Helen Macdonald: Books of the Year
Transported by Ali Smith and bowled over by ‘Cold Blood’
I was utterly transported by Ali Smith’s How to Be Both (Viking), a novel built from two stories that speak at – and through – each other across six centuries. Exquisitely drawn, poignant and deeply clever, it is a meditation on the material of art in all senses. I’m about to read it for the fourth time.
A very different book is Paul Kingsnorth’s crowd-funded The Wake (Unbound) a disturbing first-person account of guerilla warfare after the Norman invasion, written in an 11th-century “shadow tongue”. I was fascinated by its tragic, unlikeable narrator and its drunken, mythical, power.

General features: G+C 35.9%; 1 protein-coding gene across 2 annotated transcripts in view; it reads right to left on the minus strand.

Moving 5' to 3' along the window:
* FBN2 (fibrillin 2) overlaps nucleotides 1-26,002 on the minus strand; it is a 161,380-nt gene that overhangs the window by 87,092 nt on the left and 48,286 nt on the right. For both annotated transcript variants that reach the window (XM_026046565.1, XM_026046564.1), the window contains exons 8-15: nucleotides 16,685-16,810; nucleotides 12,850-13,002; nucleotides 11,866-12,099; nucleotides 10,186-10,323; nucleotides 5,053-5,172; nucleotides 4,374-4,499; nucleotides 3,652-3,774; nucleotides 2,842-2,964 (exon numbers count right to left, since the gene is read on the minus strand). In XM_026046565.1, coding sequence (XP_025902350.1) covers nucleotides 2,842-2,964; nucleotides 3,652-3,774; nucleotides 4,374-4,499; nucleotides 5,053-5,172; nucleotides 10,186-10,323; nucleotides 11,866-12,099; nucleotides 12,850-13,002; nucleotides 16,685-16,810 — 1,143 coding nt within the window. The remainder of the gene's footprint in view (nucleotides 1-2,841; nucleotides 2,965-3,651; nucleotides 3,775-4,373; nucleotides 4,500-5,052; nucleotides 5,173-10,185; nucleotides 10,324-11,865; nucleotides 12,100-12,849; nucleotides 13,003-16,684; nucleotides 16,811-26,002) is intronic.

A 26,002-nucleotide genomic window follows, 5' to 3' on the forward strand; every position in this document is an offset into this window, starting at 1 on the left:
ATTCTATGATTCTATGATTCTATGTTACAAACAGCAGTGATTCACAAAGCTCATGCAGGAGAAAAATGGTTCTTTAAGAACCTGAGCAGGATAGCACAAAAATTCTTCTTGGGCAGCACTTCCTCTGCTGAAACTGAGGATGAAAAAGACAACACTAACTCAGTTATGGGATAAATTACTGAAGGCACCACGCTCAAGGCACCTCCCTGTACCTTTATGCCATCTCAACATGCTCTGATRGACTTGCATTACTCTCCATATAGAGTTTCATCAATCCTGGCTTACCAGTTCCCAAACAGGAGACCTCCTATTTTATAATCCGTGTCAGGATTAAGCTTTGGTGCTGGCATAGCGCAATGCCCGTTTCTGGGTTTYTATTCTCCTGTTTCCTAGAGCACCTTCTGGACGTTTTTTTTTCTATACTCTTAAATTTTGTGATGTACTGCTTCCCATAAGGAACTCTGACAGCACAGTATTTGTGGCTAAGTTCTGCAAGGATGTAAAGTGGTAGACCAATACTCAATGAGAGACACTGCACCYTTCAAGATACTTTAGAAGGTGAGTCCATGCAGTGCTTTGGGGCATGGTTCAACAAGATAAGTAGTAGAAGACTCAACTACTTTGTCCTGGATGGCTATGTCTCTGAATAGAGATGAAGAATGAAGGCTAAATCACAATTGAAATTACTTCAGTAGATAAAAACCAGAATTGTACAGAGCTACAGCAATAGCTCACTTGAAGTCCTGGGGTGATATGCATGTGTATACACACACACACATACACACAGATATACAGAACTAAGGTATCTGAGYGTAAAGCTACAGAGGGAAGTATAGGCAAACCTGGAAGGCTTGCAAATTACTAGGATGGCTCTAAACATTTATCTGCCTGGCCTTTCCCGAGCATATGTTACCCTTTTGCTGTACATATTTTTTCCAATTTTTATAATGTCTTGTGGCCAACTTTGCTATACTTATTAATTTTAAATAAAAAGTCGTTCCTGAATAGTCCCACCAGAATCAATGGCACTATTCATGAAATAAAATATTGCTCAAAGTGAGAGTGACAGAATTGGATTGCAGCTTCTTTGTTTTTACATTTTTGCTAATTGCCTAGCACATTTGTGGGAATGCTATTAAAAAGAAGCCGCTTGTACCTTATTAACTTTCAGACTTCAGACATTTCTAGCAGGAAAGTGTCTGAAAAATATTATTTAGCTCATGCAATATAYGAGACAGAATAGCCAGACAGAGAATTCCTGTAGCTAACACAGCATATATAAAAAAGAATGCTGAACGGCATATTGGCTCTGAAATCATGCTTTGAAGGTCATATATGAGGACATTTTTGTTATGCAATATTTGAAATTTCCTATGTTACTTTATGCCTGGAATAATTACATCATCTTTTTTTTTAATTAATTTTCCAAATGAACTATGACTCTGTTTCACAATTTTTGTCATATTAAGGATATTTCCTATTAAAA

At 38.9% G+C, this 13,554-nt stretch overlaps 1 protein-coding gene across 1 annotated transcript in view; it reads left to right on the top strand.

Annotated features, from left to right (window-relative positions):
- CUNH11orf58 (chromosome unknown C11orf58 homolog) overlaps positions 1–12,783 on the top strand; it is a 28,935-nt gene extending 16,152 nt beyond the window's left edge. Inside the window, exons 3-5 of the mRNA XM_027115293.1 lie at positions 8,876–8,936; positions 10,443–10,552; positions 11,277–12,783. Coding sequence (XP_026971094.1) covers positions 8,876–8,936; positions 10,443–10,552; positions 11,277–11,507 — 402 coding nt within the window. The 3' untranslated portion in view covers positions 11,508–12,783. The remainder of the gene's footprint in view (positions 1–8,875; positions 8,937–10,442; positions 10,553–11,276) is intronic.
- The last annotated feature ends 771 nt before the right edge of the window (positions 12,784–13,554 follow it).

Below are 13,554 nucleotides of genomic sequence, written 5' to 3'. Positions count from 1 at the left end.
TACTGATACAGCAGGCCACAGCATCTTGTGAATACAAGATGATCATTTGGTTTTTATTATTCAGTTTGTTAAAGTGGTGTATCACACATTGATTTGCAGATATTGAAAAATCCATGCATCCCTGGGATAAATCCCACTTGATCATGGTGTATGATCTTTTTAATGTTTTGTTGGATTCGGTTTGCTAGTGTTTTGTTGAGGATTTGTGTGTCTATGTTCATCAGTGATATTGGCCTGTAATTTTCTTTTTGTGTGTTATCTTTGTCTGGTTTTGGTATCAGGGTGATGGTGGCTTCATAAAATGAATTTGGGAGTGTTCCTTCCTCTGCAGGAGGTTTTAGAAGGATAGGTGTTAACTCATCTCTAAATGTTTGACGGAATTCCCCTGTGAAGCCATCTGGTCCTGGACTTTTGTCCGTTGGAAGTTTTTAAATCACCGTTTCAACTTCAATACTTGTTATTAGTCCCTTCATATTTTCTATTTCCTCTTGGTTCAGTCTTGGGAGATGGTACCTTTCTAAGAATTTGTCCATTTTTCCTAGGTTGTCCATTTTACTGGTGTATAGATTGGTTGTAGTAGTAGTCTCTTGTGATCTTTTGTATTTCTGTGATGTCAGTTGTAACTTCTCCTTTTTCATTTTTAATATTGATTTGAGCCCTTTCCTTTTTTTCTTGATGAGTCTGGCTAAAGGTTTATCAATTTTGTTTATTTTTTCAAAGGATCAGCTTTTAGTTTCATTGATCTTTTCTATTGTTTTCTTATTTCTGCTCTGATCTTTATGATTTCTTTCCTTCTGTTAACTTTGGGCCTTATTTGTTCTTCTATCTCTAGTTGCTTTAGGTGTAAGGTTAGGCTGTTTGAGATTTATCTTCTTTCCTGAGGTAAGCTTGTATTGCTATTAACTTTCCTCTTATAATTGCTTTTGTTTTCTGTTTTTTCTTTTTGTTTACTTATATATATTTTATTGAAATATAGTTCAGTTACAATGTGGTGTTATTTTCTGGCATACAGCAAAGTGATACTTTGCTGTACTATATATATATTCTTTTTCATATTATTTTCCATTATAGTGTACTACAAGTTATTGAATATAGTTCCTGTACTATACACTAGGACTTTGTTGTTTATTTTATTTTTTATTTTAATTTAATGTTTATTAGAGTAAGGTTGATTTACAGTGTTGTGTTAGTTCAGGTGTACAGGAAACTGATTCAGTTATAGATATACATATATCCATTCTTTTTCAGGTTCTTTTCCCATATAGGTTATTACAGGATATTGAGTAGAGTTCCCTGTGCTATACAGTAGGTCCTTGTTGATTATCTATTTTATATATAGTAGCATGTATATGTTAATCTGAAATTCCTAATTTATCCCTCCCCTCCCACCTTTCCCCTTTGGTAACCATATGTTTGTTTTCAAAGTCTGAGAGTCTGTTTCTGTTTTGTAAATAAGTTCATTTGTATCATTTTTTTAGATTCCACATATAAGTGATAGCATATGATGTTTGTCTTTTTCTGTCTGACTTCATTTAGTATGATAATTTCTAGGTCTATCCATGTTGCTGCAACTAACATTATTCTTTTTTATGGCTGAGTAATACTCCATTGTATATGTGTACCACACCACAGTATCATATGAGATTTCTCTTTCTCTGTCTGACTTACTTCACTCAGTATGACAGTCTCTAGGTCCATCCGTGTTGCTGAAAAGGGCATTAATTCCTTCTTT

Richard Kerridge’s Cold Blood (Jonathan Cape) is a triumph. This hugely generous and humane combination of memoir and nature writing is both a celebration of the oft-unloved reptiles and amphibians that have been Kerridge’s lifelong obsession, and a book about what it means to be human, on how to find yourself at home in the world.
Helen Macdonald’s H Is for Hawk (Jonathan Cape) won the 2014 Samuel Johnson Prize for nonfiction